17. What is MAGNETIC RESONANCE IMAGING (MRI) ?
    • Measures waves emitted by HYDROGEN ATOMS when they are placed in magnetic field
    • Neural structures different densities of H ATOMS -> White & Grey Matter, CSF
  18. What are advantages to MRI ?
    • High spatial resolution
    • Gives complete sagital &/or different planes & views
    • Non-invasive (no radiation)
  19. What are disadvantages to MRI ?
    • Very loud
    • Takes a lot of time (45 min) = claustrophobia
    • Very expensive
    • Only structure NOT function
    • rojectile effect
  20. What is POSITRON EMISSION TOMOGRAPHY (PET) ?
    • Highlights active areas of brain
    • Function
  21. How does PET work ?
    • Patient injected with radiolabelled glucose (2-DG) -> Active brain areas use more glucose -> PET localizes glucose using decay
    • Glucose is what the brain uses for energy
  22. What is a FUNCTIONAL MAGNETIC RESONANCE IMAGING (fMRI) ?
    • Main tool used by Cognitive Neuroscience
    • Images increase in oxygen (blood) flow to active brain areas
    • measures Blood Oxygenated Level Dependent Signal (BOLD)
  23. What are the Advantages of fMRI ?
    • Nothing injected
    • Provides structural and functional info
    • Spatial resolution better
    • Changes can be measured in real time
  24. What are Disadvantages of fMRI ?
    Correlation Research - Can be sure of a cause & effect relationship
  25. What is Psychophysiological Recording Methods ?
    Recording physiological activity from the body surface
  26. How do you record brain activity ?
    Scalp EEG
  27. How do you record Somatic Nervous System Activity ?
    • Muscle Tension (EMG)
    • Eye Movements (EOG)
  28. How do you record Autonomic Nervous System Activity ?
    • Skin Conductance
    • Cardio-Vascular Activity
  29. What is an EEG ?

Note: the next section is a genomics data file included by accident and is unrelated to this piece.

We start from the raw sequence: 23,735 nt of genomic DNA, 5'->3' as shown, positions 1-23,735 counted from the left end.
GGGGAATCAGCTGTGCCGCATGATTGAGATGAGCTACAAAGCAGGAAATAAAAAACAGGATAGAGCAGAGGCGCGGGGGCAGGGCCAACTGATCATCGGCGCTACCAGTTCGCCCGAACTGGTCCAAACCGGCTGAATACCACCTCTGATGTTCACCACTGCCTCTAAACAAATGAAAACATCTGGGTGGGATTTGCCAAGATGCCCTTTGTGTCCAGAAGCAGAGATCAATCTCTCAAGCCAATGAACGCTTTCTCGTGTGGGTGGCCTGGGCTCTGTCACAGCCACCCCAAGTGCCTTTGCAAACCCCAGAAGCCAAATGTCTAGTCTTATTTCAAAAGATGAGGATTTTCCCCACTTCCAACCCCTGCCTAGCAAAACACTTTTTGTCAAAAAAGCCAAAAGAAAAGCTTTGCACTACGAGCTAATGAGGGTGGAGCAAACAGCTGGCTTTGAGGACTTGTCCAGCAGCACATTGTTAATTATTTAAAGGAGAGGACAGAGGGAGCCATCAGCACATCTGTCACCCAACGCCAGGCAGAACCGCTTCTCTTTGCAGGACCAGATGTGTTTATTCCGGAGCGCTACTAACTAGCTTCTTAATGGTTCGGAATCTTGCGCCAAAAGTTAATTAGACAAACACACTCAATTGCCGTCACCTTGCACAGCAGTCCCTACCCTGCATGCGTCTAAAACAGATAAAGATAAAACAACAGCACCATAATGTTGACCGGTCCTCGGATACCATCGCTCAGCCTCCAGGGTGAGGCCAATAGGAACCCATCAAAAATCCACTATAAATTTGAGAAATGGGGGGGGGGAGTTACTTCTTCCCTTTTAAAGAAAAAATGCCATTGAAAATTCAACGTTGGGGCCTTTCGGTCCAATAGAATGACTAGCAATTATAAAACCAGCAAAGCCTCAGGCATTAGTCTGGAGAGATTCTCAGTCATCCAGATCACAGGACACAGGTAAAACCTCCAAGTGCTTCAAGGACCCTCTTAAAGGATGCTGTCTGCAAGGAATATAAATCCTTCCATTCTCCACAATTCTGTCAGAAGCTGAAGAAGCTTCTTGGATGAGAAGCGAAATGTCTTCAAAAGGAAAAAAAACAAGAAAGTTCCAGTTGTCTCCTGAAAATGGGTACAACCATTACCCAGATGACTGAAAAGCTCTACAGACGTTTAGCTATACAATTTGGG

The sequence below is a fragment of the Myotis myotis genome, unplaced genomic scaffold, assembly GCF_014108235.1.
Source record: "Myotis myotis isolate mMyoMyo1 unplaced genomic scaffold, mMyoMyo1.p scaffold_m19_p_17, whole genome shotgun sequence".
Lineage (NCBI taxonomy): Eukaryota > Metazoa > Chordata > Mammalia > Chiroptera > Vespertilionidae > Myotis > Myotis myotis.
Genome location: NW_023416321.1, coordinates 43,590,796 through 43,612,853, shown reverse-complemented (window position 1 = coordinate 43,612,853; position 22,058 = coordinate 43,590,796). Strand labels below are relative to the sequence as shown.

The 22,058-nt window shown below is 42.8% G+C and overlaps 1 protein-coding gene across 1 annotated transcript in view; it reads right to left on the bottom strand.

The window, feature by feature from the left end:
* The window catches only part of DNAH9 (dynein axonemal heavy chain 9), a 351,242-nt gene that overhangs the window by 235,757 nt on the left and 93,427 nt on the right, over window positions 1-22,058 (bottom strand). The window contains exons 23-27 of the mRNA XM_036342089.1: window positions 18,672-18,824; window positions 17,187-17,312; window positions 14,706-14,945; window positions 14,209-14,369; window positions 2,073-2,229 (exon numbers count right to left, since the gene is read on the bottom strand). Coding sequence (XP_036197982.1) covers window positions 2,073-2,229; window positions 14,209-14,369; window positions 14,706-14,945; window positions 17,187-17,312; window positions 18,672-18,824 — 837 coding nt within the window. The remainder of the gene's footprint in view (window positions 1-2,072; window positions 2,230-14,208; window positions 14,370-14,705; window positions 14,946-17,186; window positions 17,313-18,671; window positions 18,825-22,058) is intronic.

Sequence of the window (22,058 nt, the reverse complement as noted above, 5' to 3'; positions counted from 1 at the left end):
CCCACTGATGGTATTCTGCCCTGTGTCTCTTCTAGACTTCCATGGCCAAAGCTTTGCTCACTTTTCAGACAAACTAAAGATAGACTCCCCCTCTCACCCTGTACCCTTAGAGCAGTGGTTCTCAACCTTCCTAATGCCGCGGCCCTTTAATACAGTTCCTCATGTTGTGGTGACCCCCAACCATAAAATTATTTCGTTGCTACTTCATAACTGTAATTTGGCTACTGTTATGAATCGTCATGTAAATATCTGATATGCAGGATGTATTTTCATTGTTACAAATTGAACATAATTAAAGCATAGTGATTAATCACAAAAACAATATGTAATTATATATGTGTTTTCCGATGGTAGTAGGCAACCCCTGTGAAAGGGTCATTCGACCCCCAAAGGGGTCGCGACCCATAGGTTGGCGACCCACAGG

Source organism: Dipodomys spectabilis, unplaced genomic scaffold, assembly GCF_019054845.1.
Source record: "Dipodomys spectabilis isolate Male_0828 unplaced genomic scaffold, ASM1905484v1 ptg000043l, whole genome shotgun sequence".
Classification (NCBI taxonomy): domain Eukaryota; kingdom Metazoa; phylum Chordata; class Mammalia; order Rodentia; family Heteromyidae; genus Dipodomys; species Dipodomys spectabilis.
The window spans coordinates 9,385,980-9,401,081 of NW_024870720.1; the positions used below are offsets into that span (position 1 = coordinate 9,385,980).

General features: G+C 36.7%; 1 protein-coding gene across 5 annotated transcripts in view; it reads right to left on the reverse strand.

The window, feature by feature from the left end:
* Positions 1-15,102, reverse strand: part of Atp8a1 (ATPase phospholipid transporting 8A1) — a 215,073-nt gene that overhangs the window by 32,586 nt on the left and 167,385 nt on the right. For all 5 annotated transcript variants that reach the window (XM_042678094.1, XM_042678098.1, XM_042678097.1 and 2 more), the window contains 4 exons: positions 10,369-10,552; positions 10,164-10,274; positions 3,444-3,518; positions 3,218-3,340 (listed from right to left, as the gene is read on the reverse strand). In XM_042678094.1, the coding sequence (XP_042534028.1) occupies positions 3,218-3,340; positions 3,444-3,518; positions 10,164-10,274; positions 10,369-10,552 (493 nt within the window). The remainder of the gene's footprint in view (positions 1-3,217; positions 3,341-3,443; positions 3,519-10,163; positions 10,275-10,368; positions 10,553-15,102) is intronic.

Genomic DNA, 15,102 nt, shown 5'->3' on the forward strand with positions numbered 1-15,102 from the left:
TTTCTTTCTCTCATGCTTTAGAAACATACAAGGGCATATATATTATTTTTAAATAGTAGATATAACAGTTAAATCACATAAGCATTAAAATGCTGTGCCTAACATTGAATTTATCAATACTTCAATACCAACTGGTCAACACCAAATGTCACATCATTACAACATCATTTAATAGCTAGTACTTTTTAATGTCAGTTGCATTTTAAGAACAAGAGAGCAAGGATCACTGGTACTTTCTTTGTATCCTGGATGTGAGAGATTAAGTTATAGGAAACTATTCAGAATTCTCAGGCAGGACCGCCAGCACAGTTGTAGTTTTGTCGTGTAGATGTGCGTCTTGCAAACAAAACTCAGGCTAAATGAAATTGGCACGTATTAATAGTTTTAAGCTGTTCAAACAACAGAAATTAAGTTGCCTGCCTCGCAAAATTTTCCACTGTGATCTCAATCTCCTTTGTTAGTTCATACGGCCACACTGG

• A measure of the average electrical activity of the brain
    • Some EEG wave forms associated with: Specific state of consciousness, Cerebral Pathology (Epilepsy, brain tumor)
    • Event-Related Potential: measuring electrical patterns in response to external stimuli (ERP)
  30. What is TRANSCRANIAL MAGNETI STIMULATION (TMS) ?
    • NOT a measure of activity - ALTERS neural activity
    • Applies a brief, strong magnetic field that alters neural activity
    • Either activates or deactivates brain structures depending on stimulation parameters
    • Only good for surface of the brain
  31. What do Invasive Physiological Research Methods include ?
    • Lesioning
    • Electrical stimulation
    • Invasive recording methods
    • All require stereotaxic sugery
  32. What is Sterotaxic Surgery ?
    • Used to position experimental devices within the brain
    • Sterotaxic Atlas: provides coordinates for locating structures within the brain
    • Point of Reference: BREGMA ->where the bones of the skull infuse
    • Stereotaxic Instrument: Holds head steady & guides device to be inserted
    • Expose the skull
  33. What are the steps in Lesion Studies ?
    Lesion area of the brain -> What behaviors are disrupted ? -> Determine function of lesioned area
  34. What is Aspiration Lesions ?
    • Suction cortical tissue
    • Vacuum & such brain tissue out
  35. What is Radio-frequency Lesions ?
    • Heat destroys tissue
    • Cheap & easy
    • Destroys everything
    • Not selective